Door Four

Door Four(A Guest Post by Brenda Petersen, also known as my Mom. Who has been amazingly brave, peaceful, and full of grace during her treatment for breast cancer. The following is a meditation over her experience thus far.) 

In Holland, Michigan, over on Washington Avenue, the medical buildings have gigantic numbers over their outside doors to identify their departments. As the 2014 Advent season was unfolding, I dutifully went to Door Four, for what was anticipated to be a routine yearly mammogram at the Breast and Bone Health Center. My family’s season of Advent has since blended into the Lenten season, as we navigate the waters of my breast cancer diagnosis.

2002, my husband and I went to spend time with a part of our beloved family in Europe. Together we visited several cathedrals and domes. The artwork depicting the Stations of the Cross leading up to Christ’s crucifixion, were the images that lingered with me. As the rhythm of the liturgical season enters into Lent, the Stations of the Cross came to mind. In an effort to make sense of my present journey, it became clear to me; I was experiencing something akin to Four Stations of Breast Cancer.

In all four stations I am instructed that I will need to BE STILL! That seems to be the overriding directive to me, and there are no exceptions.

  1. MRI: You must put your arms out directly in front of you like you are flying. Once you go into the tunnel there will be loud distracting noises all around you. You may become frightened, if so, tell us and we will talk you through it, otherwise, just fly.

(Directive: Loud world…you can ask for help…but you must fly)

  1. Surgery: On the operating table we need to take your arms and spread them directly out and securely attach them to the sideboards.

(Directive: It’s like the crucifixion you must lay yourself out to gain life)

  1. Chemotherapy: We have picked “your dandelion” and now we must put down weed killer to be sure there are no seeds floating around. We will infuse your body with chemicals via this port directly into your veins. The chemicals will kill off any rouge cancer cells, but at the same time will kill off your good cells as well.

(Directive: Die to everything, and new cells will then reproduce and will be healthy)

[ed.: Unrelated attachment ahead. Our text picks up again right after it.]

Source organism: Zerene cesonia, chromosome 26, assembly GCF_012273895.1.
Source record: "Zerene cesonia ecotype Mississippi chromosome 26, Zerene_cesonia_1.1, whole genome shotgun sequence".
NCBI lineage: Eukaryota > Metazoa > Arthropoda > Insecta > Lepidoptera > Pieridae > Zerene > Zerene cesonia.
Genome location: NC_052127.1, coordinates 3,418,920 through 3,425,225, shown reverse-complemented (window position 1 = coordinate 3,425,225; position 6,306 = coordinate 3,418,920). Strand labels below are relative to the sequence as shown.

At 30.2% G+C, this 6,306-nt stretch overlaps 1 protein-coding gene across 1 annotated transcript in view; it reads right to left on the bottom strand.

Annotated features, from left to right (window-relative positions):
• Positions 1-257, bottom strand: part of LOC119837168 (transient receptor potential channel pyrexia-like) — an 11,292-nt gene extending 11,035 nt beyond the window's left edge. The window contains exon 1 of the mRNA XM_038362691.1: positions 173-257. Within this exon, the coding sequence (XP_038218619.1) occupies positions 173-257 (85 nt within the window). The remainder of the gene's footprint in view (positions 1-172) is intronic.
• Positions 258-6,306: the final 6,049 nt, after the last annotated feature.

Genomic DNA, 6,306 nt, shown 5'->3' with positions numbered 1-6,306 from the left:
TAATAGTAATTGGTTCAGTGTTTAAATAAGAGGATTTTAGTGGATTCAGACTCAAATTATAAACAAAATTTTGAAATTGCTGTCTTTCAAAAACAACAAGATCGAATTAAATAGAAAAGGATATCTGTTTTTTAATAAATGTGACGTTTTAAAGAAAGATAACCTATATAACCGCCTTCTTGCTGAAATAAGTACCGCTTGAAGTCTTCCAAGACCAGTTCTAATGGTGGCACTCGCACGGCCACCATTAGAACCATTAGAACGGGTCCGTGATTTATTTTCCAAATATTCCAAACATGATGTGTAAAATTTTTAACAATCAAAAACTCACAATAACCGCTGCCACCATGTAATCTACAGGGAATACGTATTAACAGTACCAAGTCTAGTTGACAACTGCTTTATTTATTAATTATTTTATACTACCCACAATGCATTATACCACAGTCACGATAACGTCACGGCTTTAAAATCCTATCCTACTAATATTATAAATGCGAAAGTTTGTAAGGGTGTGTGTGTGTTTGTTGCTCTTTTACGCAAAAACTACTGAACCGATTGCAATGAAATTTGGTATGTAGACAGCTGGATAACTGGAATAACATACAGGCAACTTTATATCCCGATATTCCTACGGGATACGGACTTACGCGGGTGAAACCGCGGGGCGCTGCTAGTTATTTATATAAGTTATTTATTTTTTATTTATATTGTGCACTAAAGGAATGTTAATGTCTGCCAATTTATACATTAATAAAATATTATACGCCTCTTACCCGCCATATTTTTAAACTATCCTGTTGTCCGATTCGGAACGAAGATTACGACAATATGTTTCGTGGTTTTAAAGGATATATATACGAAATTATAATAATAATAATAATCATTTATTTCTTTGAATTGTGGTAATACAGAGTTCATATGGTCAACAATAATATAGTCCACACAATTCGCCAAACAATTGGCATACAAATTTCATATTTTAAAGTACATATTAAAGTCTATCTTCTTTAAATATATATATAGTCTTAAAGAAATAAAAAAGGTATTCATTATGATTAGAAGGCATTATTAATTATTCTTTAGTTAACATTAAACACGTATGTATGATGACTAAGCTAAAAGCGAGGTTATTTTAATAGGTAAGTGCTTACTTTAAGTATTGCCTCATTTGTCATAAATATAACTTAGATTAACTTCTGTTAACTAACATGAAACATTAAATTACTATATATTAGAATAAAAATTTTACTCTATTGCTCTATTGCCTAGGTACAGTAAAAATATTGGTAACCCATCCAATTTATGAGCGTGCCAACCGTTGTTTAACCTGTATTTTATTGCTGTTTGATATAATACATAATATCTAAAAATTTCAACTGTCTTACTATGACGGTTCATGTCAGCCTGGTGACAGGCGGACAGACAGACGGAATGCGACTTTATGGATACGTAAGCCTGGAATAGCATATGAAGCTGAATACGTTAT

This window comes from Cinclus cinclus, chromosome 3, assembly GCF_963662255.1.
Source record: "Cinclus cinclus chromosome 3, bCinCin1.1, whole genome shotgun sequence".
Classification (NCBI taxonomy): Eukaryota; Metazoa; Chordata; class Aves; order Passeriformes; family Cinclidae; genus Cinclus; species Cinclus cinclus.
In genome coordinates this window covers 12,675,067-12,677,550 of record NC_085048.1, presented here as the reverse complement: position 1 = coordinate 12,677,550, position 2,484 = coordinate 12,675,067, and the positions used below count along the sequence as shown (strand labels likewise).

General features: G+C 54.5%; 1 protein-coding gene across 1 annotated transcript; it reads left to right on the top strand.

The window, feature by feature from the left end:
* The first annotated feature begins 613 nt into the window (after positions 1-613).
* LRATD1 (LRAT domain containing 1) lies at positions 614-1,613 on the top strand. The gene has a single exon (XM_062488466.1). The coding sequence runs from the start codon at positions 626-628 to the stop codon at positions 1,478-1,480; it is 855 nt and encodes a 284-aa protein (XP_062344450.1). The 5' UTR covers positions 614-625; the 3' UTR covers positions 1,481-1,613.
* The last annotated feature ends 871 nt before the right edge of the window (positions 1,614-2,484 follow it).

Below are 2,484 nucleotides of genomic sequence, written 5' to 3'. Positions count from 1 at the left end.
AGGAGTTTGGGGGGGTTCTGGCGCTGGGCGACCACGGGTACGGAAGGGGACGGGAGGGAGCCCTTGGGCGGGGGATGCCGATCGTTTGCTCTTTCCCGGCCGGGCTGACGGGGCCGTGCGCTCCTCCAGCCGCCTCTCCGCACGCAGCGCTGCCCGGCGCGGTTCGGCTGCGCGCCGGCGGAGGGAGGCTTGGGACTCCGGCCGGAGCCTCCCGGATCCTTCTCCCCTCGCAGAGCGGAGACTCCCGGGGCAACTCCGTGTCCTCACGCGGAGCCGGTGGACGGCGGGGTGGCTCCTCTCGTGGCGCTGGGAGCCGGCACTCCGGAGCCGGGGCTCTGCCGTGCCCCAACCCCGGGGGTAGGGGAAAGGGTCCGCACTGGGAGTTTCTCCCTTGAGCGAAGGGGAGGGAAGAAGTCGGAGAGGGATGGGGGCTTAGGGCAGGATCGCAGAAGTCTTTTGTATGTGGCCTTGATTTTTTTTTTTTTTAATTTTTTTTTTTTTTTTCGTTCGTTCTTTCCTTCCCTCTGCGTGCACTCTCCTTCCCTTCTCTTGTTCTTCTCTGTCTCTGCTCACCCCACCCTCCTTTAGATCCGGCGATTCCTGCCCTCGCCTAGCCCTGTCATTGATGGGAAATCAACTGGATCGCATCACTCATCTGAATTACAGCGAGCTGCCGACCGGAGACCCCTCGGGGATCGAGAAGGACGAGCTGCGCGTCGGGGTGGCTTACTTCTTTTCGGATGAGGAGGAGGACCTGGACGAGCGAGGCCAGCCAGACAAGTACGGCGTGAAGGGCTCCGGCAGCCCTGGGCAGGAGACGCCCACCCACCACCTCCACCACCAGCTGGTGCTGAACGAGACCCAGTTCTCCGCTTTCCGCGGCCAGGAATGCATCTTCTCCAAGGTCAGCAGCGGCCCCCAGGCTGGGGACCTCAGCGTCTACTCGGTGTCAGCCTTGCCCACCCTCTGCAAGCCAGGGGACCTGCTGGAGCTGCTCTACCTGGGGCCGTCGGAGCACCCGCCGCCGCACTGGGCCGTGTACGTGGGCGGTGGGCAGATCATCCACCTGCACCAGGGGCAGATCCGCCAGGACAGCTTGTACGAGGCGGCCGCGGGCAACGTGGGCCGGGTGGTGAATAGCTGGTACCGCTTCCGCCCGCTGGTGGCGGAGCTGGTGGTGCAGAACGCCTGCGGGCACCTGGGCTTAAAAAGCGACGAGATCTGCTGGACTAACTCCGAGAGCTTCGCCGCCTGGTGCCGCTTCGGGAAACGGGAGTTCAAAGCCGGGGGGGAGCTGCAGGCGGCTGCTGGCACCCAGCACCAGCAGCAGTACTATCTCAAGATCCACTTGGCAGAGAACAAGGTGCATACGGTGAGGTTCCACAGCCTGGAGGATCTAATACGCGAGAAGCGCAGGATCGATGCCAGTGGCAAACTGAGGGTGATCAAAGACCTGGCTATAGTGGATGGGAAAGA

1. Radiation: We will map your chest wall and then proceed to radiate the area; to be sure there are no remaining cancer cells. Your only job is to stand there and hold your arms over your head and no matter what do not lower your arms.

(Directive: Keep your arms raised up to the heavens)

Those are pretty clear directives I hear. Even though this is a turn in my journey I would never have taken on my own, I am beginning to know, it is a path that is going to lead me to a greater understanding of just how magnificent it is to be still and see a little more clearly who God really is. In addition to being still, I am going to be practicing positions of flying, opening my arms wide, and holding my arms up in praise…I am going to need those for eternity!

How are you practicing being still in these present days? I would love to hear your thoughts.

bpBrenda Petersen worked as a Family Advocate with Shelby Public Schools for 22 years. She now resides in Holland, MI with her husband Philip. Four kids call her Grandma B. She shares her faith and experiences in person and with her writing

An Act of Love

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Today, I’m sending you over to Conversations Journal, where I am honored to visit each month.

Lent: An Act of Love 

I like ice cream. I like junior mints. Therefore, I am terrible at Lent.

 

Or is there something else I could offer…

What does Lent mean to you?

For me, that is Lent: to offer God an act of love in thanksgiving. My heart offered back to him in a quiet moment, just he and I. That is the most heartfelt gift I can give.